It was cold and crisp. I could see my breath wafting into the atmosphere as I stood and relished the sight. The hand warmers in my mittens were keeping my fingers nice and toasty, my wool socks protecting my toes from the sub-freezing temperatures. I scanned the horizon, noting astute differences from when I was here last. The grass was dried out, taking on an interesting orangey hue. The trees were gnarly, lacking their summer greenery, and stood out against the Blue Ridge Mountains. The chain across the road into the visitor’s center signaled that things were closed up due to the government shut-down.
This was Big Meadows. This is where it all began.
Over two and a half years ago, I embarked on the adventure of a lifetime. I resigned from my job teaching, bought a teardrop trailer, and decided to visit all of the national parks in the lower 48 states.
I did it. I spent months at a time on the road, enjoying the gems of our country. It was an experience so profound that I could never possibly forget the joy I discovered throughout my park pilgrimage.
That is why, on January 1, 2019, I decided to pay homage to the first park on my series: Shenandoah. A mini park adventure to beat the winter doldrums was also a perfect way to begin the new year. I drove slowly along the Blue Ridge Parkway, reminiscing of Clarence (my trailer/home) and how I eagerly set up camp for the first time in Big Meadows. I was reminded of the blend of excitement and anxiety I felt back in July 2016 as I began my epic journey, not sure how it would all pan out. Never could I have imagined how much fun I would have over the course of the next year, learning how to navigate an extra 550 lbs attached to my car, hiking in all kinds of weather, and managing a (somewhat) healthy diet.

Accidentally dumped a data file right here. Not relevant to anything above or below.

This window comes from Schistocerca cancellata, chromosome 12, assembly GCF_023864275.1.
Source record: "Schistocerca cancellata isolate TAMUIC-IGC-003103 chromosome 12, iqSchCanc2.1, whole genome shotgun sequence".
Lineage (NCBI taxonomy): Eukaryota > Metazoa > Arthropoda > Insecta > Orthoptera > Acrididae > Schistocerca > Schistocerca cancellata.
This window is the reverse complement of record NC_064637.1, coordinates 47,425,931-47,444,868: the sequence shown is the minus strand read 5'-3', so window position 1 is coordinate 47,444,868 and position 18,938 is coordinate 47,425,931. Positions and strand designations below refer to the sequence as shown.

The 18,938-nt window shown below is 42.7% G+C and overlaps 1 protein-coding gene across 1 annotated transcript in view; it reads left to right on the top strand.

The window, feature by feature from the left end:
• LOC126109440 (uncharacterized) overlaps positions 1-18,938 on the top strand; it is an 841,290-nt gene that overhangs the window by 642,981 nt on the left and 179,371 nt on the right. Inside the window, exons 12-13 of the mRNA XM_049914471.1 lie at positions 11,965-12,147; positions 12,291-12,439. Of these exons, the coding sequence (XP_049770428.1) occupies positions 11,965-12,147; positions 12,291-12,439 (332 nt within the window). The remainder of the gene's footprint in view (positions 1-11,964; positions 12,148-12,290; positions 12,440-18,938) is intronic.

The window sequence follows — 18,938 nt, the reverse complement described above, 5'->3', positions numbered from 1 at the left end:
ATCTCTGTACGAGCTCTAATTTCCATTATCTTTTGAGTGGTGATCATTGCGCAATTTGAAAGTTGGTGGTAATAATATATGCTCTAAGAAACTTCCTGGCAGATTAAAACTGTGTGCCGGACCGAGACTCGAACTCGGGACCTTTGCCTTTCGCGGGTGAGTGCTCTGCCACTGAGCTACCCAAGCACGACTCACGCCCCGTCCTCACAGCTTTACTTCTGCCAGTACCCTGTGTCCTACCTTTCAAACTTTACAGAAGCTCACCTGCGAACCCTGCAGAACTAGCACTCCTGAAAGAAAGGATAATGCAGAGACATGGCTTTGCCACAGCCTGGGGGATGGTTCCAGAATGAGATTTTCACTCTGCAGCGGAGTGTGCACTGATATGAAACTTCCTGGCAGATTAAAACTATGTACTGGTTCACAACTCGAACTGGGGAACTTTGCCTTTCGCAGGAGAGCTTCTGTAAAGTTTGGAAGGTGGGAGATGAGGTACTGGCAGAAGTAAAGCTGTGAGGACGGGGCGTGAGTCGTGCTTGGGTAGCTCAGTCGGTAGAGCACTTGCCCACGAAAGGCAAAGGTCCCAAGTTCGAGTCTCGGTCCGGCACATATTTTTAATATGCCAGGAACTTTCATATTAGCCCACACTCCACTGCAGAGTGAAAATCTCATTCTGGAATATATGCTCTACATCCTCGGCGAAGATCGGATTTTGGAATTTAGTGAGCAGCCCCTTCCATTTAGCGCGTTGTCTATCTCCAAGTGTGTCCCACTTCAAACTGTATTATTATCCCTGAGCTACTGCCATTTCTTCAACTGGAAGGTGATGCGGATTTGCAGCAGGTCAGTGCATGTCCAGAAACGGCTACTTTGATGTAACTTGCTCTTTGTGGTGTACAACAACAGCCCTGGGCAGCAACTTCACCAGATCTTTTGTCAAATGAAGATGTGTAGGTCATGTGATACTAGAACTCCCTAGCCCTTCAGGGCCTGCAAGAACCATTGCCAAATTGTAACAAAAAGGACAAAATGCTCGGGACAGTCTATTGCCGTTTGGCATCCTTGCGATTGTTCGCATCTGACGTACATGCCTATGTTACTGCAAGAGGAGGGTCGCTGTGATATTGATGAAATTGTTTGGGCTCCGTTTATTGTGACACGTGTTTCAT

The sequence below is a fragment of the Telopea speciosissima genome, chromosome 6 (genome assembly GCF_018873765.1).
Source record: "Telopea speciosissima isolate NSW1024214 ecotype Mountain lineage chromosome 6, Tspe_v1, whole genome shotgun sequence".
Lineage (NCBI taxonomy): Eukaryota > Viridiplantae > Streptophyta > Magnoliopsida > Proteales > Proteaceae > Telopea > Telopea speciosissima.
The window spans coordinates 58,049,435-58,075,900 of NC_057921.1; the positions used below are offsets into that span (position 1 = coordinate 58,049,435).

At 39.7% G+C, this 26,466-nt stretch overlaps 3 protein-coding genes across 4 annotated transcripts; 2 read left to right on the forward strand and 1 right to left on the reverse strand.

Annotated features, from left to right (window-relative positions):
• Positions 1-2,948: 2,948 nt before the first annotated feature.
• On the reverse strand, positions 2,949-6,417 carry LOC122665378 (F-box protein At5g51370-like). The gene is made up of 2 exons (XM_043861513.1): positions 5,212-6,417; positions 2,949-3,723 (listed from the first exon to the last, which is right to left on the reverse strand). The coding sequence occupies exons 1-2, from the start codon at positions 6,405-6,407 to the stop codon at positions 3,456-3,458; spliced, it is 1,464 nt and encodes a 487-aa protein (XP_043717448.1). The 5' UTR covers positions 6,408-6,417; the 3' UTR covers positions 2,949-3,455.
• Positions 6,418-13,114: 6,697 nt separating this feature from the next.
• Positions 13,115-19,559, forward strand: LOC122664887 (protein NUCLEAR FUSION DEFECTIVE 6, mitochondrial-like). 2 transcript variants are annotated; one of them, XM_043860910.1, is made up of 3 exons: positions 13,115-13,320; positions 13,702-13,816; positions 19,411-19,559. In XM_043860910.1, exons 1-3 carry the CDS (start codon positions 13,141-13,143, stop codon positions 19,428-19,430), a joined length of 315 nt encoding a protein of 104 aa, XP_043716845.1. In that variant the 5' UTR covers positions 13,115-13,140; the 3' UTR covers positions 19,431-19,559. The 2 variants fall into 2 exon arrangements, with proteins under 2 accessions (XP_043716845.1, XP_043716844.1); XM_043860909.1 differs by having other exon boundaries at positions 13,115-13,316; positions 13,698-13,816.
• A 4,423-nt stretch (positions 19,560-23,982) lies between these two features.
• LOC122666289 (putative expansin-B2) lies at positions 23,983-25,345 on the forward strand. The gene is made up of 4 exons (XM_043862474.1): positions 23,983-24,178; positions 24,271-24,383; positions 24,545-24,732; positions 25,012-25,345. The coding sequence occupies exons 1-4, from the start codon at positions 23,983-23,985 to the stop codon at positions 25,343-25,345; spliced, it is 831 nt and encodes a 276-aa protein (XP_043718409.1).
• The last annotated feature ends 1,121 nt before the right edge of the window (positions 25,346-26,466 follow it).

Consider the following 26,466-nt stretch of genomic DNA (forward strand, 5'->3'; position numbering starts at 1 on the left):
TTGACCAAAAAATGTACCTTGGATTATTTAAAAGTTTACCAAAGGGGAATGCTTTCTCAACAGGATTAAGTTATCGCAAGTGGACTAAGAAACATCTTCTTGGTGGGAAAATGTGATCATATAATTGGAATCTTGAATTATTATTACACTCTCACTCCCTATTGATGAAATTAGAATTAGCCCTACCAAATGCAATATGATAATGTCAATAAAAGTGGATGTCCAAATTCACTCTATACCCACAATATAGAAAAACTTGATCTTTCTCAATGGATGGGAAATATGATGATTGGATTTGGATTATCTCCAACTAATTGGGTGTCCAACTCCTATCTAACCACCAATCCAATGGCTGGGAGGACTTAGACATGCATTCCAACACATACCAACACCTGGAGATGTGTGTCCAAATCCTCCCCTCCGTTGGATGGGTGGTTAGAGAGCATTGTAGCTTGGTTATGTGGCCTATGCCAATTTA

Fast-forward to present day.
It was colder now, and the landscape looked vastly different. Birds circled overhead, as I sat in silence, leaning against my car eating a picnic lunch. So much has changed in my life, yet many things remain the same.
My love of nature.
My belief that America’s parks are public lands for the people.
My understanding of the simple beauty found outside.
My appreciation for Shenandoah, the park that started it all.
Sometimes the places that are closest to home don’t quite get the appreciation they deserve. Although Shenandoah is my “backyard” park, I chose to recognize its allure by driving its length and exploring its depths.
Shenandoah, I salute you.